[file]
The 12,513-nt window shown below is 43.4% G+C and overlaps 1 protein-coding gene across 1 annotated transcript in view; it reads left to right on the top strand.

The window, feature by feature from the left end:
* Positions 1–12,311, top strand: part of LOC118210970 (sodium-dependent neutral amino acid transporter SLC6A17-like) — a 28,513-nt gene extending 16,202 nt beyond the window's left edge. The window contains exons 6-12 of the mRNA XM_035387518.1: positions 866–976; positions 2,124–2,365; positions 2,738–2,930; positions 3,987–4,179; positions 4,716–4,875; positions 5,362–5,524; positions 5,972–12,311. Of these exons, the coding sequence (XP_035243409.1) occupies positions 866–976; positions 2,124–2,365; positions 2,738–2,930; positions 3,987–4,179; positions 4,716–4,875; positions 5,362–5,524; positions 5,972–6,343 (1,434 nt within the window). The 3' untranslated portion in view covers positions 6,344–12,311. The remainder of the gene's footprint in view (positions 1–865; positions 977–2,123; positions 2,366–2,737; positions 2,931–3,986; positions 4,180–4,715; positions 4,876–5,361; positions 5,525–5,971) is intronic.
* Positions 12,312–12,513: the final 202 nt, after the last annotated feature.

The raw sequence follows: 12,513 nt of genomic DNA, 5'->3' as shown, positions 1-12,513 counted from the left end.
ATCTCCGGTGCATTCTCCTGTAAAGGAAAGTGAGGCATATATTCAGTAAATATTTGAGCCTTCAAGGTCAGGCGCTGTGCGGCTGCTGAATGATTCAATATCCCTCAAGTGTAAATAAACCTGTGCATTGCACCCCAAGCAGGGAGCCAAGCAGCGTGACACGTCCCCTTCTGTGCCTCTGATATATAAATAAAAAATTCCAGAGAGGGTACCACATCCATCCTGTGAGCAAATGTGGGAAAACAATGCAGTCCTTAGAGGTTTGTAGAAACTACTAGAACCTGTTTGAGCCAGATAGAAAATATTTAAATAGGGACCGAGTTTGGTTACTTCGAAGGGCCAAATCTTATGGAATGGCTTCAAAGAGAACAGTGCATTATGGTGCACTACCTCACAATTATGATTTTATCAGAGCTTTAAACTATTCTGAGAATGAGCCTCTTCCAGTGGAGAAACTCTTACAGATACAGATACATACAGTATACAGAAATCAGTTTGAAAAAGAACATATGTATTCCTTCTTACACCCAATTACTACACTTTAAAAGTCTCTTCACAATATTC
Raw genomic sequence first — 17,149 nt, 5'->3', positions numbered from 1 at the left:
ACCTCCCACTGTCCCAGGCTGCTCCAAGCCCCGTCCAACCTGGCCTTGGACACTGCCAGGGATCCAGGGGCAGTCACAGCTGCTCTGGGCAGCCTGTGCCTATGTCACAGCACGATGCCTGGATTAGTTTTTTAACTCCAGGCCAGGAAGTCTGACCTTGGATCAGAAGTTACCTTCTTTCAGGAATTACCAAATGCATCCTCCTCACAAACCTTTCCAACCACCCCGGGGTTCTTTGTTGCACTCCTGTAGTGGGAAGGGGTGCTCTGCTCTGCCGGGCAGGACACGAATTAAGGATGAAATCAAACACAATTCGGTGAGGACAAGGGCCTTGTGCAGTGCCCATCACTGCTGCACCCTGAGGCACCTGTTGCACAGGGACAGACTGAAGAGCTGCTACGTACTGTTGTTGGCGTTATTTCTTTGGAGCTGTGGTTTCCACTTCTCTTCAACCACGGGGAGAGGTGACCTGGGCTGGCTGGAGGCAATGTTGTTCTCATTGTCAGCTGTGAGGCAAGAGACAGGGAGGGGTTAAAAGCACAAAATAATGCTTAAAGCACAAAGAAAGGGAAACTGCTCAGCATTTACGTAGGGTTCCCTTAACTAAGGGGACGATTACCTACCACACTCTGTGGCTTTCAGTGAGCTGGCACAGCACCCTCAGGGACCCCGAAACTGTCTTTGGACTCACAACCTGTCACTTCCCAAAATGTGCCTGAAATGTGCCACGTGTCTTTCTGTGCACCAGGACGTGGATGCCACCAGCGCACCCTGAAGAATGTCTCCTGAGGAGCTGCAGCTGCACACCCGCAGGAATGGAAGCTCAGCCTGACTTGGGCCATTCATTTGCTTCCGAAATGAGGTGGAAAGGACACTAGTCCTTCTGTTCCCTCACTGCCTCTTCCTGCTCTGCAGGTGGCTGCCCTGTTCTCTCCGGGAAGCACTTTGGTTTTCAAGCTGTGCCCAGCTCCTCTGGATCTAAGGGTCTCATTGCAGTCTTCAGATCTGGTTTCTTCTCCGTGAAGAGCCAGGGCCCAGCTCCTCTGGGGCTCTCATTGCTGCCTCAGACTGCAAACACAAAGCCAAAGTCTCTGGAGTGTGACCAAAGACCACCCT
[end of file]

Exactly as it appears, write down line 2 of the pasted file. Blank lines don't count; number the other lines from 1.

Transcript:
The window, feature by feature from the left end: